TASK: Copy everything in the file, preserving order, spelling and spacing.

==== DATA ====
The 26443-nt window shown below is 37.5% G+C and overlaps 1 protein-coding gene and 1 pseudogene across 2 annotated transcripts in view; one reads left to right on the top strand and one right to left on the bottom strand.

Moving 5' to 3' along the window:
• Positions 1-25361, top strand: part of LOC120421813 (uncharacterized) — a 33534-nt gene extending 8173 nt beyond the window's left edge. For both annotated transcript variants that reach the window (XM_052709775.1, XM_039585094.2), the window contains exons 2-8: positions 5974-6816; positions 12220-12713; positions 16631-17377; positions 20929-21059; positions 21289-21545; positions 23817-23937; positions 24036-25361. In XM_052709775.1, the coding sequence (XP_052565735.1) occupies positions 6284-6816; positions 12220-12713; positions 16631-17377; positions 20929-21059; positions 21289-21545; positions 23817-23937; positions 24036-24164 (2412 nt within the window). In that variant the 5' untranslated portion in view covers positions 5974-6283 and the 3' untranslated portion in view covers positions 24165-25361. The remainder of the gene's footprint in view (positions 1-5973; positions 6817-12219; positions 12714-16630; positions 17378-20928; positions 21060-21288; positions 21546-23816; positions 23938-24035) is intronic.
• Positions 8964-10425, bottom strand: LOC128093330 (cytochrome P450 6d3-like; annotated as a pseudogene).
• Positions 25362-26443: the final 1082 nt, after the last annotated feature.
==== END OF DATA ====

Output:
The 26443-nt window shown below is 37.5% G+C and overlaps 1 protein-coding gene and 1 pseudogene across 2 annotated transcripts in view; one reads left to right on the top strand and one right to left on the bottom strand.

Moving 5' to 3' along the window:
• Positions 1-25361, top strand: part of LOC120421813 (uncharacterized) — a 33534-nt gene extending 8173 nt beyond the window's left edge. For both annotated transcript variants that reach the window (XM_052709775.1, XM_039585094.2), the window contains exons 2-8: positions 5974-6816; positions 12220-12713; positions 16631-17377; positions 20929-21059; positions 21289-21545; positions 23817-23937; positions 24036-25361. In XM_052709775.1, the coding sequence (XP_052565735.1) occupies positions 6284-6816; positions 12220-12713; positions 16631-17377; positions 20929-21059; positions 21289-21545; positions 23817-23937; positions 24036-24164 (2412 nt within the window). In that variant the 5' untranslated portion in view covers positions 5974-6283 and the 3' untranslated portion in view covers positions 24165-25361. The remainder of the gene's footprint in view (positions 1-5973; positions 6817-12219; positions 12714-16630; positions 17378-20928; positions 21060-21288; positions 21546-23816; positions 23938-24035) is intronic.
• Positions 8964-10425, bottom strand: LOC128093330 (cytochrome P450 6d3-like; annotated as a pseudogene).
• Positions 25362-26443: the final 1082 nt, after the last annotated feature.